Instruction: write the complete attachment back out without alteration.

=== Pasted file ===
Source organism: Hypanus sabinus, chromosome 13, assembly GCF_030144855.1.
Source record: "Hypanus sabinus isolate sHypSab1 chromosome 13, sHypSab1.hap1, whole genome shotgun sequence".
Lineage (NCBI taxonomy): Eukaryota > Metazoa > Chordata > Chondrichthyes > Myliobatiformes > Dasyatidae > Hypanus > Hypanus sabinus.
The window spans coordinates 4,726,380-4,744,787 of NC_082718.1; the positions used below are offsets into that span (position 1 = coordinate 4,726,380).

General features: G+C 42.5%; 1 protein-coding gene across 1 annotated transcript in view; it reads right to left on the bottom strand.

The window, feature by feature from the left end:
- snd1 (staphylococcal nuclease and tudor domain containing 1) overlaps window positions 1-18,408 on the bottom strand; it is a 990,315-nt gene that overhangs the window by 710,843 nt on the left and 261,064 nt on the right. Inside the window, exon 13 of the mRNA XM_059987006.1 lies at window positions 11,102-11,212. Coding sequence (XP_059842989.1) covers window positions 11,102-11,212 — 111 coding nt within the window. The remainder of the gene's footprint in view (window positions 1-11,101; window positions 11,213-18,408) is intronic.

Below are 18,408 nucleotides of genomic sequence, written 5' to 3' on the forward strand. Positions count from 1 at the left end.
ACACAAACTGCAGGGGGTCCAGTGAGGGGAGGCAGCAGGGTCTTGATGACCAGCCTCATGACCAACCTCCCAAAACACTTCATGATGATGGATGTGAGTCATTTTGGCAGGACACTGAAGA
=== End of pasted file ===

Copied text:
Source organism: Hypanus sabinus, chromosome 13, assembly GCF_030144855.1.
Source record: "Hypanus sabinus isolate sHypSab1 chromosome 13, sHypSab1.hap1, whole genome shotgun sequence".
Lineage (NCBI taxonomy): Eukaryota > Metazoa > Chordata > Chondrichthyes > Myliobatiformes > Dasyatidae > Hypanus > Hypanus sabinus.
The window spans coordinates 4,726,380-4,744,787 of NC_082718.1; the positions used below are offsets into that span (position 1 = coordinate 4,726,380).

General features: G+C 42.5%; 1 protein-coding gene across 1 annotated transcript in view; it reads right to left on the bottom strand.

The window, feature by feature from the left end:
- snd1 (staphylococcal nuclease and tudor domain containing 1) overlaps window positions 1-18,408 on the bottom strand; it is a 990,315-nt gene that overhangs the window by 710,843 nt on the left and 261,064 nt on the right. Inside the window, exon 13 of the mRNA XM_059987006.1 lies at window positions 11,102-11,212. Coding sequence (XP_059842989.1) covers window positions 11,102-11,212 — 111 coding nt within the window. The remainder of the gene's footprint in view (window positions 1-11,101; window positions 11,213-18,408) is intronic.

Below are 18,408 nucleotides of genomic sequence, written 5' to 3' on the forward strand. Positions count from 1 at the left end.
ACACAAACTGCAGGGGGTCCAGTGAGGGGAGGCAGCAGGGTCTTGATGACCAGCCTCATGACCAACCTCCCAAAACACTTCATGATGATGGATGTGAGTCATTTTGGCAGGACACTGAAGA